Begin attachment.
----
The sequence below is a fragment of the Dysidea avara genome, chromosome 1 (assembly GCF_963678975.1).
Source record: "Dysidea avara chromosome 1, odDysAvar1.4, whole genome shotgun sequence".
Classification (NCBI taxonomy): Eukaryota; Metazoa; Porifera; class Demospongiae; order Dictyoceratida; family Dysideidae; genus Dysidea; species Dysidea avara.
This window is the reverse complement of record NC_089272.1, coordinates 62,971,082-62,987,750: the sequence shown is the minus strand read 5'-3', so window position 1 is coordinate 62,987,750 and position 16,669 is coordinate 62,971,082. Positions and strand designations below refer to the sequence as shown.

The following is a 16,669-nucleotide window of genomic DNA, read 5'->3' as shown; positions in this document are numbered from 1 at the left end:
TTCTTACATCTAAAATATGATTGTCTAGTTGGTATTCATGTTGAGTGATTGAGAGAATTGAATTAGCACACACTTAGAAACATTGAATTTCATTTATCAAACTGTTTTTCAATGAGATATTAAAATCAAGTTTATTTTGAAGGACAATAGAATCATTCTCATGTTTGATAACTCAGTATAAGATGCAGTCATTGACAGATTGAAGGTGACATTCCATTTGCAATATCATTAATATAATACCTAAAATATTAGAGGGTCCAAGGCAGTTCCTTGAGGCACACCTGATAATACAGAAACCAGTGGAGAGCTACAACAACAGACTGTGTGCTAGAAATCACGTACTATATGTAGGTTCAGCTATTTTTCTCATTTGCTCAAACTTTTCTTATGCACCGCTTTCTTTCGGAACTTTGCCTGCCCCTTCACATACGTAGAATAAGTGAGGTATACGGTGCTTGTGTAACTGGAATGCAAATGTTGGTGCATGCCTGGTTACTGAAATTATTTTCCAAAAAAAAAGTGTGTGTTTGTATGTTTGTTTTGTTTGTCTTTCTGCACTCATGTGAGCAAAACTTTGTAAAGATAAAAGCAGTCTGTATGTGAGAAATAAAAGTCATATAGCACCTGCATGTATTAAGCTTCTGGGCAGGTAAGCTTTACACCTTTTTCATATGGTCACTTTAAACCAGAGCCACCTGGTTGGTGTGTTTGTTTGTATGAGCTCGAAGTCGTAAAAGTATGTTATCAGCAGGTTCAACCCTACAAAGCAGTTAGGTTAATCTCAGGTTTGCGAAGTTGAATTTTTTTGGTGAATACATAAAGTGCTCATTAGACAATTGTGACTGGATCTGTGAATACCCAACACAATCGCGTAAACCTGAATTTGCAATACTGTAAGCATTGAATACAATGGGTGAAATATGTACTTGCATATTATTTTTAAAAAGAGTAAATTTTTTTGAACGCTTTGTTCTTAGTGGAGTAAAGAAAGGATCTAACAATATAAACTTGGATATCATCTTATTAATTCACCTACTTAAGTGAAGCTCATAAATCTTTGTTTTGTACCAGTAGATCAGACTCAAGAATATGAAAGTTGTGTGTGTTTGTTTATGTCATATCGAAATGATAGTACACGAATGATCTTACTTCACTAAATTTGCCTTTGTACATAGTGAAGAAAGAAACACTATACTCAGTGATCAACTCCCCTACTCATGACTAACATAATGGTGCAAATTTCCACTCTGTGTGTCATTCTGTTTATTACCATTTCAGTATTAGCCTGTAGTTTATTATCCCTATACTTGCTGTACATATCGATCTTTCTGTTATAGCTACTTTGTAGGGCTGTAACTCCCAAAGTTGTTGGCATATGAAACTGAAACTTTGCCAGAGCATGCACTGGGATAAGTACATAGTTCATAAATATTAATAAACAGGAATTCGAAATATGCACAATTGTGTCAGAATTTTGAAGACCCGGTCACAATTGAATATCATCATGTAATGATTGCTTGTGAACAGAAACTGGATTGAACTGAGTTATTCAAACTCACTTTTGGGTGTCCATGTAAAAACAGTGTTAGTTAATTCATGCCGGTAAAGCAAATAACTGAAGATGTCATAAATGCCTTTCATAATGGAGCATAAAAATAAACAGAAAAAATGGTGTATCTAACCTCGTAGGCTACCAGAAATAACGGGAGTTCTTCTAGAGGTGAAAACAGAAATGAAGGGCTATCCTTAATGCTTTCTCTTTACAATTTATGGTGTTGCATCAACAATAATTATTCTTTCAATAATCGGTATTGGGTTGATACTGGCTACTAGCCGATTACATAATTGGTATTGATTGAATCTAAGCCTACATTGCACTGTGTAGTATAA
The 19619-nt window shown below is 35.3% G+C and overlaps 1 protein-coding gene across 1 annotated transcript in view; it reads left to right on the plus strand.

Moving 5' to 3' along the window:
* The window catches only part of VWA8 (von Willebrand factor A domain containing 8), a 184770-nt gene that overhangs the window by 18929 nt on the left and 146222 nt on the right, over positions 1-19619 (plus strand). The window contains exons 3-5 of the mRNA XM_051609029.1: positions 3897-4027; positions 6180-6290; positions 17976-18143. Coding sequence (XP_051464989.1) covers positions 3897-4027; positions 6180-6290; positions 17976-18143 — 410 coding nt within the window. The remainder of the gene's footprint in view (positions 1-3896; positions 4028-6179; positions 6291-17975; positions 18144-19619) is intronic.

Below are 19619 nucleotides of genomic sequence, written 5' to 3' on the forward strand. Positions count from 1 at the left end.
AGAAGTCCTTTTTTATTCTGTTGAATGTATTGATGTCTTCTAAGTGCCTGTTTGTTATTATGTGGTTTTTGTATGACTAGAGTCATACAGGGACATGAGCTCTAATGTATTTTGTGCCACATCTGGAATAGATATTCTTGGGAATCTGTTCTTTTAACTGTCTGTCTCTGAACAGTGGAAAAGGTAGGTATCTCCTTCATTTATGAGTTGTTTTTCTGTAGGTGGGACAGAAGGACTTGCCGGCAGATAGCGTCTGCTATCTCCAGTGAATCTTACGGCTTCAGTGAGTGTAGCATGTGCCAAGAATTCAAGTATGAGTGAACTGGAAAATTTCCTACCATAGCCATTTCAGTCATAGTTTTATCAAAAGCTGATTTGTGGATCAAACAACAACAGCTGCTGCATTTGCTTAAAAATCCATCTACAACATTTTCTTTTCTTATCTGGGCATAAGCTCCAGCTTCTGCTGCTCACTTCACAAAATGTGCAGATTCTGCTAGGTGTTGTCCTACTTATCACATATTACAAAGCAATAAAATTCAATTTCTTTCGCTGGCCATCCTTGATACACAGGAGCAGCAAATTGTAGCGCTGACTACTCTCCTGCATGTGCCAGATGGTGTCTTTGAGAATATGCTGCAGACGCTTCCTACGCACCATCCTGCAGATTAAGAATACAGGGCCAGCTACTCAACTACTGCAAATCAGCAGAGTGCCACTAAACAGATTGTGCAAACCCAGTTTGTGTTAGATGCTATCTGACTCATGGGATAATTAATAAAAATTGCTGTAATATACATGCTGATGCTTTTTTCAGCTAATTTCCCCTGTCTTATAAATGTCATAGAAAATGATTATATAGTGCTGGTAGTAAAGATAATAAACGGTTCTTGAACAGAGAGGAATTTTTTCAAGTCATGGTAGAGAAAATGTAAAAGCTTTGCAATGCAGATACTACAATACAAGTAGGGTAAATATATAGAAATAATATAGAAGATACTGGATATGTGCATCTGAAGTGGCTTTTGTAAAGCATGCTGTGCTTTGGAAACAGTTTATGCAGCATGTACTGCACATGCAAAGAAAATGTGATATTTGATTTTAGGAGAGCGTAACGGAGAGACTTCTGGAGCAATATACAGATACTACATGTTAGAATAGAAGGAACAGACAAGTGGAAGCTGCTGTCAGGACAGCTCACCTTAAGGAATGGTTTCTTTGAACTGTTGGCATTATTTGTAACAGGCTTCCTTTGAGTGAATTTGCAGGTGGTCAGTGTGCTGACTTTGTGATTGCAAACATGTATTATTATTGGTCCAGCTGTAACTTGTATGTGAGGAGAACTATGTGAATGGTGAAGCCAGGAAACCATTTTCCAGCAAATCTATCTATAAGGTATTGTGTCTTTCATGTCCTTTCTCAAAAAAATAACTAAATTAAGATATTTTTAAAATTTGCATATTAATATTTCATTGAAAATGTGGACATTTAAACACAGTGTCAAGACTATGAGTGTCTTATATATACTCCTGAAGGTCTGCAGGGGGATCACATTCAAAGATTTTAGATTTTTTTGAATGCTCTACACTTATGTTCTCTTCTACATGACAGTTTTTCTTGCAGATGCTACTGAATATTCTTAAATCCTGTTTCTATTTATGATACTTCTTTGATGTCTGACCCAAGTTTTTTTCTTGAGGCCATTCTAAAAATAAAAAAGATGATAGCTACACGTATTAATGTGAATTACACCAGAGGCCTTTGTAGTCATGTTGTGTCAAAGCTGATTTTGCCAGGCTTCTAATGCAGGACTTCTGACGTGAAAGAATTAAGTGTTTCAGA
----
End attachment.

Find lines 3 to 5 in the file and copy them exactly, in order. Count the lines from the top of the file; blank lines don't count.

Classification (NCBI taxonomy): Eukaryota; Metazoa; Porifera; class Demospongiae; order Dictyoceratida; family Dysideidae; genus Dysidea; species Dysidea avara.
This window is the reverse complement of record NC_089272.1, coordinates 62,971,082-62,987,750: the sequence shown is the minus strand read 5'-3', so window position 1 is coordinate 62,987,750 and position 16,669 is coordinate 62,971,082. Positions and strand designations below refer to the sequence as shown.

The following is a 16,669-nucleotide window of genomic DNA, read 5'->3' as shown; positions in this document are numbered from 1 at the left end: